# Logic behind contrapositive proofs that involves De Morgan's Laws

Suppose $$a,b\in\mathbb{Z}$$. If both $$ab$$ and $$a+b$$ are even, then both $$a$$ and $$b$$ are even

Proof by contrapositive.

Propositions:

• $$P$$: $$ab$$ is even
• $$Q$$: $$a+b$$ is even
• $$R$$: $$a$$ is even
• $$S$$: $$b$$ is even

Then logically we have $$(P\land Q)\implies (R\land S)$$.

We have to negate $$R\land S$$, so $$\neg(R\land S)$$, by De Morgan's Laws we have $$\neg R \lor \neg S$$

And we have to get not $$P\land Q$$, which is $$\neg P \lor \neg Q$$

Then we have $$(\neg R \lor \neg S)\implies(\neg P \lor \neg Q)$$

Which places in a truth table would be the right ones to evaluate this?

My answer is that the first 3 rows are the ones we have to evaluate. My reasoning is:

• First we have to force $$(\neg R \lor \neg S)$$ to be true
• Second we have to prove all different combination that makes $$(\neg R \lor \neg S)\implies(\neg P \lor \neg Q)$$ true (marked in blue brackets)
• Finally, since we have 3 equal combinations we decide to choose only the first 3 rows.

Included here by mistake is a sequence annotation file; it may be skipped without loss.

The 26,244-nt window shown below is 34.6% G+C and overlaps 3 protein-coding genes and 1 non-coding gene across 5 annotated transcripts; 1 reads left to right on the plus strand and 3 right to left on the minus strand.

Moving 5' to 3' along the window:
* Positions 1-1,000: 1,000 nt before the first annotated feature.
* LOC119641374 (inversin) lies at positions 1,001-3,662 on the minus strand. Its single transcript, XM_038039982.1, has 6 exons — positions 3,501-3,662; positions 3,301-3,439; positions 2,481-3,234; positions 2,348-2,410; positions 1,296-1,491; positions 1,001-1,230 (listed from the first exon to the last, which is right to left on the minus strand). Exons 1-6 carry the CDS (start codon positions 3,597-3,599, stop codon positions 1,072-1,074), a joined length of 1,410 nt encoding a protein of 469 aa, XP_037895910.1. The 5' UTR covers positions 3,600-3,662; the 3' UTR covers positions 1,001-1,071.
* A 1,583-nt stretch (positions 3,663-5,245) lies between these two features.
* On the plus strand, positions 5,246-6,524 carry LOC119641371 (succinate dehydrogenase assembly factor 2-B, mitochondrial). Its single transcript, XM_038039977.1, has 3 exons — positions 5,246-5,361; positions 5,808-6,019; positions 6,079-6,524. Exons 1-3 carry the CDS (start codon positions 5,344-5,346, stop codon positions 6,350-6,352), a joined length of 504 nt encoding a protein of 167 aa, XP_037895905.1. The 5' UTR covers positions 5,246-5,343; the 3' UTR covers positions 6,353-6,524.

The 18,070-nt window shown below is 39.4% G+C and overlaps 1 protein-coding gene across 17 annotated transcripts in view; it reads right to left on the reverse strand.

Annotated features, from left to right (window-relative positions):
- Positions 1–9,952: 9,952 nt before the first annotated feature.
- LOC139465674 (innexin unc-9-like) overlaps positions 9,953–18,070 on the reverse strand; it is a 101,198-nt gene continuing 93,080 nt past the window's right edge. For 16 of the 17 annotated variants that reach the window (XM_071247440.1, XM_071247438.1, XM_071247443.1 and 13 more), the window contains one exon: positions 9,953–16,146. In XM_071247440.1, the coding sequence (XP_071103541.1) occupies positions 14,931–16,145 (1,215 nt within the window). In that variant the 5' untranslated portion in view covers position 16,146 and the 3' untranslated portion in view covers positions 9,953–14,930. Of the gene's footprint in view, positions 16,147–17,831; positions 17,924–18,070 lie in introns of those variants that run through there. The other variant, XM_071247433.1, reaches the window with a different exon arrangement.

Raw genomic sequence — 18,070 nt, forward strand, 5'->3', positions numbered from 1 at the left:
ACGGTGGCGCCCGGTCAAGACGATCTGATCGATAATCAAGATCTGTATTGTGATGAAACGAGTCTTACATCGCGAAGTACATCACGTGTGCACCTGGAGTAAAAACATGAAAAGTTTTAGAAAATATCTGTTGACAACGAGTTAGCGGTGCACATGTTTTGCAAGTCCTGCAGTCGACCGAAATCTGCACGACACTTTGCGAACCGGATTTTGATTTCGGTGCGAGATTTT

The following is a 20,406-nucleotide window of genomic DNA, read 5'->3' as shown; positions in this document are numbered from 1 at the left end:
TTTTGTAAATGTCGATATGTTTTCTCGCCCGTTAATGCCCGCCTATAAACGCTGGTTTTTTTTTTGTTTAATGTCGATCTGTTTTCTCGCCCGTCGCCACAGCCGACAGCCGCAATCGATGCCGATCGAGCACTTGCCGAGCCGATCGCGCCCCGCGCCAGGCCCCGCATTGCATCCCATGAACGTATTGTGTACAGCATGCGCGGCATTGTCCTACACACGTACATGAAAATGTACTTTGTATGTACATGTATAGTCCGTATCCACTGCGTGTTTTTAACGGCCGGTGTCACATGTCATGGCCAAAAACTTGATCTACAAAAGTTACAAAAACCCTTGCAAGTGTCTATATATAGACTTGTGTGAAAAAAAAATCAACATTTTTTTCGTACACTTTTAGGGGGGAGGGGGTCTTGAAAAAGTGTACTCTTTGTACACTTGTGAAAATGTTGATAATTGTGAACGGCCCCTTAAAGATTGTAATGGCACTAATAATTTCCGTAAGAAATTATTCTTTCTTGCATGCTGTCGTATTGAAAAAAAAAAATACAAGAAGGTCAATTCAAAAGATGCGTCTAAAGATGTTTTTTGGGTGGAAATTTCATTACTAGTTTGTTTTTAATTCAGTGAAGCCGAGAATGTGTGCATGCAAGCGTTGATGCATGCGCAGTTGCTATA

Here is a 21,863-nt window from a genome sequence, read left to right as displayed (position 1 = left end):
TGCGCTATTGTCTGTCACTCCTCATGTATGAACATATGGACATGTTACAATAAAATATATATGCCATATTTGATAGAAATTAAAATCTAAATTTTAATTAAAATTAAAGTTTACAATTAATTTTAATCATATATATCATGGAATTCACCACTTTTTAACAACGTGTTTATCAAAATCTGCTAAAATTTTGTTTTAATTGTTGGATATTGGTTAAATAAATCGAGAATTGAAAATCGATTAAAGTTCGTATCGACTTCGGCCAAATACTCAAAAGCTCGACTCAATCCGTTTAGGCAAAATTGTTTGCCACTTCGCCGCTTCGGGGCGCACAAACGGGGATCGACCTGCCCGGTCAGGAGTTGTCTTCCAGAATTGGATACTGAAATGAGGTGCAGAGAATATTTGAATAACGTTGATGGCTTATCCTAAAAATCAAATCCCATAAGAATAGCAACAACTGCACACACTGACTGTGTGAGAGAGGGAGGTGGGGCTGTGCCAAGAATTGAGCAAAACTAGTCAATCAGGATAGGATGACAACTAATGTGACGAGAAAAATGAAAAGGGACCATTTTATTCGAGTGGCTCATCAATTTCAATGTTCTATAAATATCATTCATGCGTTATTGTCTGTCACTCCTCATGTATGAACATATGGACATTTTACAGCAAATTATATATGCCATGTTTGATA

Is my reasoning correct?

I leave the image again without any mark

The statement you want to prove is one of arithmetic, and should rather be formalized in first-order logic (you need predicates, aka propositional functions, indeed already to define $${\operatorname {even}}$$), since the structure of $$a$$ and $$b$$, as well as the specific definitions of $$+$$, $$\times$$ and $${\operatorname {even}}$$ matter. It is in fact a statement that is not purely logical, you need arithmetic facts (previous theorems) to prove it, e.g. that the product of two integers is even iff at least one of the operands is even.
Indeed, $$(P \land Q) \to (R \land S)$$ is not a theorem, as you do not get "V" (true) in all places in the truth table, so it is not a tautology. Which, given it is not difficult to see that the statement in question is in fact true in arithmetic, confirms that propositional logic, at least the formalization you have attempted, is not adequate to represent the problem.